Games aren’t art because they aren’t created by artists! Game makers aren’t artists because their games aren’t culturally relevant!

    Ad infinitum, ad nauseum.

    Posted March 19, 2010 at 5:27PM
  4. Nathan Piazza wrote:

    If you think that words like “art” and “artists” are simply semantics and have no meaning, or that they are provisionally defined and entirely subjective, then you simply don’t know anything about art or the history of art, Hoob.

    I’m so tired of game developers whining about the judgments made of their work without taking up any inquiry into what the history of art is or has meant to artists, critics, and cultures.

    It’s called simple ignorance. Talk about ad nauseam.

    Posted March 19, 2010 at 5:48PM
  5. sjml wrote:

    Hey guys — remember the #1 rule of commenting on Shane’s blog. It’s called the Bill & Ted Rule.

    Be excellent to each other!

    A really important and fascinating topic, but let’s remember that one. :-)

    Posted March 19, 2010 at 6:06PM
  6. Nathan Piazza wrote:

    “I was just pointing out that the someone overly simple assertion ‘other media get to have serious works that aren’t pigeonholed’ comes from real market forces.”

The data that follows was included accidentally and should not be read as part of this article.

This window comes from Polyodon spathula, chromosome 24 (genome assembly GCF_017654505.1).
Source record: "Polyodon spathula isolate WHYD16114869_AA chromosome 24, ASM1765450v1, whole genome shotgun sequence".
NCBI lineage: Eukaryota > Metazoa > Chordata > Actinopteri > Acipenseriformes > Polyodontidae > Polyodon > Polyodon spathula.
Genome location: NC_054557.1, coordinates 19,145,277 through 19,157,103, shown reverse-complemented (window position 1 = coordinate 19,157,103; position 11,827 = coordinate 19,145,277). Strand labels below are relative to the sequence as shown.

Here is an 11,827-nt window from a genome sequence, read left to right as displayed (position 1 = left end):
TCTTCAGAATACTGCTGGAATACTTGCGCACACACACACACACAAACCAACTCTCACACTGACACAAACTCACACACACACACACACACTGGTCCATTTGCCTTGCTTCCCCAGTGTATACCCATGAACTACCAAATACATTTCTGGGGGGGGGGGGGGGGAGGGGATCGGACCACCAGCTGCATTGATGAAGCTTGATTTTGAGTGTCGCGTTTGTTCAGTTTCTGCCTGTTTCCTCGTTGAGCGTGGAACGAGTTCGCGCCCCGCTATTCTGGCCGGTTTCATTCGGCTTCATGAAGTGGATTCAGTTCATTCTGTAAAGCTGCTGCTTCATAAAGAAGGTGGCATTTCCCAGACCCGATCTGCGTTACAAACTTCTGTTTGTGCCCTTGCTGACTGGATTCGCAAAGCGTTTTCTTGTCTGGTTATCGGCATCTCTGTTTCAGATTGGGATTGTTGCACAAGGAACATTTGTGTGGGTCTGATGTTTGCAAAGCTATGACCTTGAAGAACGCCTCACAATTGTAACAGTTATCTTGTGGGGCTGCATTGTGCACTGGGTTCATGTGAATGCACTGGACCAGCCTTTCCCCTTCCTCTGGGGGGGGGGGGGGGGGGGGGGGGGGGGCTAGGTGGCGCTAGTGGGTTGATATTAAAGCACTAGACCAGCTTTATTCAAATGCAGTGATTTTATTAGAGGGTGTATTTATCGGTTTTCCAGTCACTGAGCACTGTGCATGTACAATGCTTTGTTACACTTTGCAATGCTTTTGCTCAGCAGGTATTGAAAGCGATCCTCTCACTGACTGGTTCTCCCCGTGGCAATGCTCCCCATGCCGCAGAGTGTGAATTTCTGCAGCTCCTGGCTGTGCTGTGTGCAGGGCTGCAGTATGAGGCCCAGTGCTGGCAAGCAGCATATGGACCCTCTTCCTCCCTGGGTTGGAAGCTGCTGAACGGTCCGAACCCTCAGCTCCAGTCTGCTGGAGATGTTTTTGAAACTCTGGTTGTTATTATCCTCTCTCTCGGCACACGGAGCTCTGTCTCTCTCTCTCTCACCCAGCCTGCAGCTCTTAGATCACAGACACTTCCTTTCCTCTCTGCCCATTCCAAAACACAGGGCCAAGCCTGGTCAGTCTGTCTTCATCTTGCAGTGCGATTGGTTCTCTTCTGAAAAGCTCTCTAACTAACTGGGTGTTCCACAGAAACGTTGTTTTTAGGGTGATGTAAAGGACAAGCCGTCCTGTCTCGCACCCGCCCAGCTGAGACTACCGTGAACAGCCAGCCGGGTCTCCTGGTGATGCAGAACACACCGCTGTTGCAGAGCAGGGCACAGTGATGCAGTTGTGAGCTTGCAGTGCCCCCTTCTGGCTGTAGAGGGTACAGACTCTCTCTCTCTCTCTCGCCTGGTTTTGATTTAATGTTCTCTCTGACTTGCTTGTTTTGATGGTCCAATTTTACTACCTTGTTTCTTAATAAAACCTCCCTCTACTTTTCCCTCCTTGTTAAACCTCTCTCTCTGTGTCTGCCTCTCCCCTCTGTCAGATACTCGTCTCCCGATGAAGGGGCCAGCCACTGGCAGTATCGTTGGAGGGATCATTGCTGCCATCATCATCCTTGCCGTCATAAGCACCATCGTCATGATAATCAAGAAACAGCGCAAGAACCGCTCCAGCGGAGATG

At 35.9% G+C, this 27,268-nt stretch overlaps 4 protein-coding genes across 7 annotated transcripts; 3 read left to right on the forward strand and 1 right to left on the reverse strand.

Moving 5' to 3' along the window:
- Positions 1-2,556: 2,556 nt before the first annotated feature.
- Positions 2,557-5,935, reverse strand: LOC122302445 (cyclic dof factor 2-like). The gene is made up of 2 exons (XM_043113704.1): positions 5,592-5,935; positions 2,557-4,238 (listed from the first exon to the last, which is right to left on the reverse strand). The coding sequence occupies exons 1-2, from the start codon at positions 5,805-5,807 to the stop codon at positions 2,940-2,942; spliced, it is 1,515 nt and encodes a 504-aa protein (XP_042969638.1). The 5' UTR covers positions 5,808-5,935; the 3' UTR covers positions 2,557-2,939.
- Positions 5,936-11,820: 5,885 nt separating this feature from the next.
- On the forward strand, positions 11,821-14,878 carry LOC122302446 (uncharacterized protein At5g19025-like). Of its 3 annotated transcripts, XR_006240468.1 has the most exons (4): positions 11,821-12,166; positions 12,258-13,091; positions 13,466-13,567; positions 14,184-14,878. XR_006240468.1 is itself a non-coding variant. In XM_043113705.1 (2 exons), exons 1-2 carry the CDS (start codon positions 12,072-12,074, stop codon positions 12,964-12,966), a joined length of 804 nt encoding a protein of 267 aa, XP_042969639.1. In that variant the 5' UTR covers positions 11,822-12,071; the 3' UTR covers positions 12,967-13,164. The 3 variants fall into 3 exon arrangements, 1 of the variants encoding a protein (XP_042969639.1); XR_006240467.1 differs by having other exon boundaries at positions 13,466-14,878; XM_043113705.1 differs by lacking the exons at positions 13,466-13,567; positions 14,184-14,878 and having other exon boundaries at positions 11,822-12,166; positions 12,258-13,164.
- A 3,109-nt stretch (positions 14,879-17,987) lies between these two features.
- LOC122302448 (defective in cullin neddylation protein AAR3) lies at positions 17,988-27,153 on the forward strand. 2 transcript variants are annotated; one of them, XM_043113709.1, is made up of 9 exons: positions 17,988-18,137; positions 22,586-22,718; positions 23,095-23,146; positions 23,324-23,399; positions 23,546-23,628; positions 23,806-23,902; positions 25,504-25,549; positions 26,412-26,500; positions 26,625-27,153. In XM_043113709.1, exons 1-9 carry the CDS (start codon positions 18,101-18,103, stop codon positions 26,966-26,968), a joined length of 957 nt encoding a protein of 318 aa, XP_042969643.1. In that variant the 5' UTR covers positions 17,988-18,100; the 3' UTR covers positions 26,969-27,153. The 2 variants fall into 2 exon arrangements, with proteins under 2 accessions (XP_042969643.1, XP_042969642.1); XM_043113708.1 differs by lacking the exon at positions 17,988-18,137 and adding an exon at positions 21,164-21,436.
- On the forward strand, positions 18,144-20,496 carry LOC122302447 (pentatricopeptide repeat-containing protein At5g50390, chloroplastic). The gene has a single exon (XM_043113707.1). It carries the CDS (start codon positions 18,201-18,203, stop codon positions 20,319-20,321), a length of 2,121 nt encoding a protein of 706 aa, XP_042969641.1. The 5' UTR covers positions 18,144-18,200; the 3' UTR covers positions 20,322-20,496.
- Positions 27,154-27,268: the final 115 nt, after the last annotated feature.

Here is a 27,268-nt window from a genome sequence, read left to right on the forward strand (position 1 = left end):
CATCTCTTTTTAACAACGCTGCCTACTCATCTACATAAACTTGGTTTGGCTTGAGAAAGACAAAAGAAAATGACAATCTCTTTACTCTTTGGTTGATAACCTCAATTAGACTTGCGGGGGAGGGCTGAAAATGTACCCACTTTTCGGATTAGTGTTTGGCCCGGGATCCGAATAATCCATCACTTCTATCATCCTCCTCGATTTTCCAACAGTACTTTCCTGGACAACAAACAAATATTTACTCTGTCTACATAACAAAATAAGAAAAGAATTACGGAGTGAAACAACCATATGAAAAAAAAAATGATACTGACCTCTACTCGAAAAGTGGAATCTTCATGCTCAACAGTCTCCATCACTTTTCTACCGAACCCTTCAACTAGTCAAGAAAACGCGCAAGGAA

But I was trying to point out that what appears to be an effect of contemporary market forces is the outcome of a historical tradition that constantly fought for craft and cultural values against the market.

    That history is important.

    The market is not an inevitability. We can allow it or not allow it to determine everything that games can be.

    But very few game designers – indie or industry – seem to have a belief in or a desire to make games directly outside the market, or to create or change markets.

    Other media have also been affected by this larger trend, but to a lesser extent than the game industry.

    It used to be kids formed a band because they were pissed off and wanted to emulate their heroes. Then one day they became aware of the possibility of making money.

    Now kids have MySpace pages for their band before they even write one song. They’re promoting themselves before they’ve even played a show.

    However, video games really got off the ground when Nolan Bushnell decided he could make a lot of money off of Ralph Baer and Steve Graetz’s games. Almost from the very beginning, then, they have been all about the market.